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Cerniglia v. City of Passaic

New Jersey Superior Court, Appellate Division

Decided: May 16, 1958.


Goldmann, Freund and Conford. The opinion of the court was delivered by Goldmann, S.j.a.d.


[50 NJSuper Page 203]

Petitioner appeals from a County Court judgment reversing a determination and award in petitioner's favor by the Workmen's Compensation Division and ordering that the petition be dismissed.

The County Court's order of dismissal was dated November 21, 1957 and filed the same day. On December 16, 1957 there was filed in the Superior Court Clerk's Office a petition for leave to appeal in forma pauperis (Docket AM-50-57). As a matter of courtesy -- such petition is an ex parte matter and does not require notice to opposing counsel, R.R. 1:2-7(a); R.R. 2:2-5 -- petitioner served notice of motion for leave to proceed as an indigent, dated December 26, 1957, upon counsel for respondent. Thereafter, an order granting leave to appeal in forma pauperis , dated January 10, 1958, was filed on January 13, 1958. Notice of appeal was then filed on January 28, 1958.

Respondent contends, preliminarily, that the appeal should be dismissed as out of time, apparently under the misapprehension that December 26, 1957, the date on which it was served with the notice of motion, was the actual filing date of the petition for leave to proceed as an indigent. The point is without merit. Only 25 days elapsed from the County Court's order of dismissal to the filing of the petition for leave to appeal in forma pauperis. The running

[50 NJSuper Page 204]

of the usual 45-day period for taking the appeal, R.R. 1:3-1(b), was tolled during the pendency of the petition, and started to run again on January 10, 1958, the date of the determination of the application, R.R. 1:3-3(b). The notice of appeal was filed 18 days later, so that only 43 days of the permitted 45 had expired.

At the heart of this appeal lies the question of whether petitioner was in the employ of respondent at the time of the accident. We turn to the operative facts.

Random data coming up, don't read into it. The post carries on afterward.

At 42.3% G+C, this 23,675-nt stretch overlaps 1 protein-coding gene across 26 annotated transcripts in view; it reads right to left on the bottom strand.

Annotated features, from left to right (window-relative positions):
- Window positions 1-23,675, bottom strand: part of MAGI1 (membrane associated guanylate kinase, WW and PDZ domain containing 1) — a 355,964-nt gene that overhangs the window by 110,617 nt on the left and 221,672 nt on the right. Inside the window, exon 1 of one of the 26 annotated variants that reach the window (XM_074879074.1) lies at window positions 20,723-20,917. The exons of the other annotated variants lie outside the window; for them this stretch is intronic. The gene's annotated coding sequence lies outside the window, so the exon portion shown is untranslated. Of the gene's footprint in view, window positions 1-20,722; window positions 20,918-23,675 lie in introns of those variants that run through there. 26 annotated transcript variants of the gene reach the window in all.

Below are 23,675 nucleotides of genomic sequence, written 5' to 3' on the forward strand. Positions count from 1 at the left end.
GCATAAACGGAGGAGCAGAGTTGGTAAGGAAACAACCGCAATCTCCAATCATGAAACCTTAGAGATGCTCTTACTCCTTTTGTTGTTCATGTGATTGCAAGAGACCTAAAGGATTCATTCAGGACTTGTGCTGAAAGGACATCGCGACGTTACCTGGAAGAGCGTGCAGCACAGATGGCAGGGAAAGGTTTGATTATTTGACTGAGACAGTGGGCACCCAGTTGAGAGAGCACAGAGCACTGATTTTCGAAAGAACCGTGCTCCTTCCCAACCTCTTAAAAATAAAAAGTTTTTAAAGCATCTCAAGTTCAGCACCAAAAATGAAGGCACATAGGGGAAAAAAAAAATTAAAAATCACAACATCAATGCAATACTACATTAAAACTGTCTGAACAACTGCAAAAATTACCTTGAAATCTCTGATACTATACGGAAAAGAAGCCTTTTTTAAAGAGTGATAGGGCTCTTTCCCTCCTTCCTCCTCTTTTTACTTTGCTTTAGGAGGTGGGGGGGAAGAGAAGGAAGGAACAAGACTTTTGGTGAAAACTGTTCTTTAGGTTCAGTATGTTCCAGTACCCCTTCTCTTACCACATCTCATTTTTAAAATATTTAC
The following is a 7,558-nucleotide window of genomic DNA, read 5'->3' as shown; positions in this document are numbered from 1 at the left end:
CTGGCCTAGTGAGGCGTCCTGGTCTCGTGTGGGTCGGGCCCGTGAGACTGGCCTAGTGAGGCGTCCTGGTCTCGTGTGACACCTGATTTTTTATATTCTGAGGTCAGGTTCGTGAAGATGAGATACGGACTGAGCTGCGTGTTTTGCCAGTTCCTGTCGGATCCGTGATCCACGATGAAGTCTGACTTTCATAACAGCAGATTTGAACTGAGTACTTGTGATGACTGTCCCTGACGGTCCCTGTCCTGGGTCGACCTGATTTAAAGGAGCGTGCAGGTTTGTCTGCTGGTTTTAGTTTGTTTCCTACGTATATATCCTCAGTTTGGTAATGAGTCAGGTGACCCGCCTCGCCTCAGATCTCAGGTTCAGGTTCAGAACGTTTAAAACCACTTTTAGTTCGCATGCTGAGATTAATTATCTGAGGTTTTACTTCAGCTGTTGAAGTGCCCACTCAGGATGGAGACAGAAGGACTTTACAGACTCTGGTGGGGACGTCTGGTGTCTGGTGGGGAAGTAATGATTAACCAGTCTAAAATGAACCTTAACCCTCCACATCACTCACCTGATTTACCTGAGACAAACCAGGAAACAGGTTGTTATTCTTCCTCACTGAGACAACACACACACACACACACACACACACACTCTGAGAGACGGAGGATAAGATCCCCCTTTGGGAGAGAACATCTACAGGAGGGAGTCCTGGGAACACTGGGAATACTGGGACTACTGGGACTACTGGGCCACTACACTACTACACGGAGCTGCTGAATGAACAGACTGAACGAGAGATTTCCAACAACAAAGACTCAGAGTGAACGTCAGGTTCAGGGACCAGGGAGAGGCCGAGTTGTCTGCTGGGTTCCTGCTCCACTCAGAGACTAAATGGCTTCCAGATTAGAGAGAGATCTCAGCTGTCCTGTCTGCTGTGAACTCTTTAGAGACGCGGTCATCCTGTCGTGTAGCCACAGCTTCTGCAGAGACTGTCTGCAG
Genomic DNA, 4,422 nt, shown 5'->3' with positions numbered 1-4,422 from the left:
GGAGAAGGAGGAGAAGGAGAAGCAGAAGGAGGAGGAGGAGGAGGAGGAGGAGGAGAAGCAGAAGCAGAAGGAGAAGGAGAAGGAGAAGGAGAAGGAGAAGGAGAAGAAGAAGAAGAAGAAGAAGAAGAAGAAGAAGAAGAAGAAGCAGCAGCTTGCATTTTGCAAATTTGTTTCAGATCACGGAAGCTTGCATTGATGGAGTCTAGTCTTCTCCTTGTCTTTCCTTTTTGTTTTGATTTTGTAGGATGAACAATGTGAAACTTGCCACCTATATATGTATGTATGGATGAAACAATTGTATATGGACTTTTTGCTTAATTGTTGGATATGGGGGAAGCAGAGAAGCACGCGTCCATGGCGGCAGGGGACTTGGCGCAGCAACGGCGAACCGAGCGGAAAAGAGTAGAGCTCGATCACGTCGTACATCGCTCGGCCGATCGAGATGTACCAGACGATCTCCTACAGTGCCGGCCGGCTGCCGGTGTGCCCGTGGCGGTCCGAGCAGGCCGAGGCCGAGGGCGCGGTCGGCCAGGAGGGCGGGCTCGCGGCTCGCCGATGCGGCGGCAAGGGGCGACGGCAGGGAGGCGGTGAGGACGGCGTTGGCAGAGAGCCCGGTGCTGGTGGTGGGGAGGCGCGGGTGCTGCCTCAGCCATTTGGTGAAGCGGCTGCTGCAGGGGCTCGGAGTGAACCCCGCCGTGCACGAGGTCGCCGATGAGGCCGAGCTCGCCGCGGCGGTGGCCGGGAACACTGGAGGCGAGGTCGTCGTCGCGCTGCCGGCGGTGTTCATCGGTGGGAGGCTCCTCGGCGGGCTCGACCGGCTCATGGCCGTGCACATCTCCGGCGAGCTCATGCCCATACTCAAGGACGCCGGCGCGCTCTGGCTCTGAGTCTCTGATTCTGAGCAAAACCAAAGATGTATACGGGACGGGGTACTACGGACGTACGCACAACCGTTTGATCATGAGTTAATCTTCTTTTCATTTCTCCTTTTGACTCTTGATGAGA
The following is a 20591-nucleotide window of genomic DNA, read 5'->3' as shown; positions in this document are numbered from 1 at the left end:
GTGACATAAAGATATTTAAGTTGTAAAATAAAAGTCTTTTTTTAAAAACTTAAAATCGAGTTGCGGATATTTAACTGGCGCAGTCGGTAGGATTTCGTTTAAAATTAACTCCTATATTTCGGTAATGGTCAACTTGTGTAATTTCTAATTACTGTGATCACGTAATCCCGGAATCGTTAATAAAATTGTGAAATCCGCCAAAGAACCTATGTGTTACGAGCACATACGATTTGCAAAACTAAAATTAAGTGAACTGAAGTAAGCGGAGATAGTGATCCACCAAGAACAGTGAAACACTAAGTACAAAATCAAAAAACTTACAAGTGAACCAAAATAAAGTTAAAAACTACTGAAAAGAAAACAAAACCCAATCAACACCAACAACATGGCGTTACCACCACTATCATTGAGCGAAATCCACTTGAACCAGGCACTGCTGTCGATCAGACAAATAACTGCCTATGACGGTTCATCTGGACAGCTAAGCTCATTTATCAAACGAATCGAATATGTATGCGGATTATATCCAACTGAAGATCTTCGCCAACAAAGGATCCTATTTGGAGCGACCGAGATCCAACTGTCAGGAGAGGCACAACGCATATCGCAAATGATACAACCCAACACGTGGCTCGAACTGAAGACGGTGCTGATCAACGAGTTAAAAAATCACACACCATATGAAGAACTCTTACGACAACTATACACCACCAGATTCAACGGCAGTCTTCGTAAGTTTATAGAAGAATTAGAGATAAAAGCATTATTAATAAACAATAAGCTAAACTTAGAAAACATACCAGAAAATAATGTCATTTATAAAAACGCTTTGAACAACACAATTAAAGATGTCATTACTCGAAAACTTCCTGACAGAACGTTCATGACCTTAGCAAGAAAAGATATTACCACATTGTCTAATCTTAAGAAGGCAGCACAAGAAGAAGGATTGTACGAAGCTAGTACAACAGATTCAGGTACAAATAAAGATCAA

Prior to 1952 there were no suitable baseball recreational facilities for boys between the ages of 12 and 15 in the City of Passaic. There was a Little League for those under 12, and adequate facilities for those over 15. Thomas Cavanagh, the city recreation director, discussed the matter with Commissioner Cruise, Director of Public Parks and Public Property of Passaic, and the latter approved the setting up of a local Little Bigger League to serve boys in the 12-15 age group. However, Cruise specifically told Cavanagh there was no money in the budget to support such a special program, and unless funds could be raised by voluntary charitable contributions the project could not be undertaken.

Before the beginning of the 1952 baseball season Cavanagh got in touch with some civic-minded citizens who contributed money for the purchase of uniforms, bats, baseballs, and other needed equipment. Incidentally, this money was not sufficient to defray all expenses, and additional funds to meet the deficit were thereafter obtained by "passing the hat" at each game.

The Little Bigger League was in operation in 1952. A few full-time Recreation Department employees served as managers for some of the teams as part of their employment, since in any event they had to be at the parks during their summer schedule. In addition, a number of public-spirited citizens volunteered their services as managers or coaches for the remaining teams. None of them expected to be compensated for his services; in fact, it was definitely understood that no volunteer manager was to receive pay

[50 NJSuper Page 205]

for his time and effort. It should be mentioned that umpires (whose services could not be obtained gratis) were paid out of monies allocated to the Recreation Department, since the voluntary contributions of sponsoring citizens and monies collected at games did not meet league expenses. Cavanagh acted as executive director of the league and was in full charge of its operation, under the authority given him by his superior, Commissioner Cruise.

Petitioner's connection with the Little Bigger League began in 1953 when the manager of the team on which his son played was unable to continue in that capacity. Petitioner sought out Mr. Cavanagh and volunteered his services in managing the team. Like the other volunteer managers, he neither sought nor was allowed any payment or other consideration for his activities as manager; his name did not appear, either directly or indirectly, as an employee of the City of Passaic, nor was he approved as an employee by Civil Service.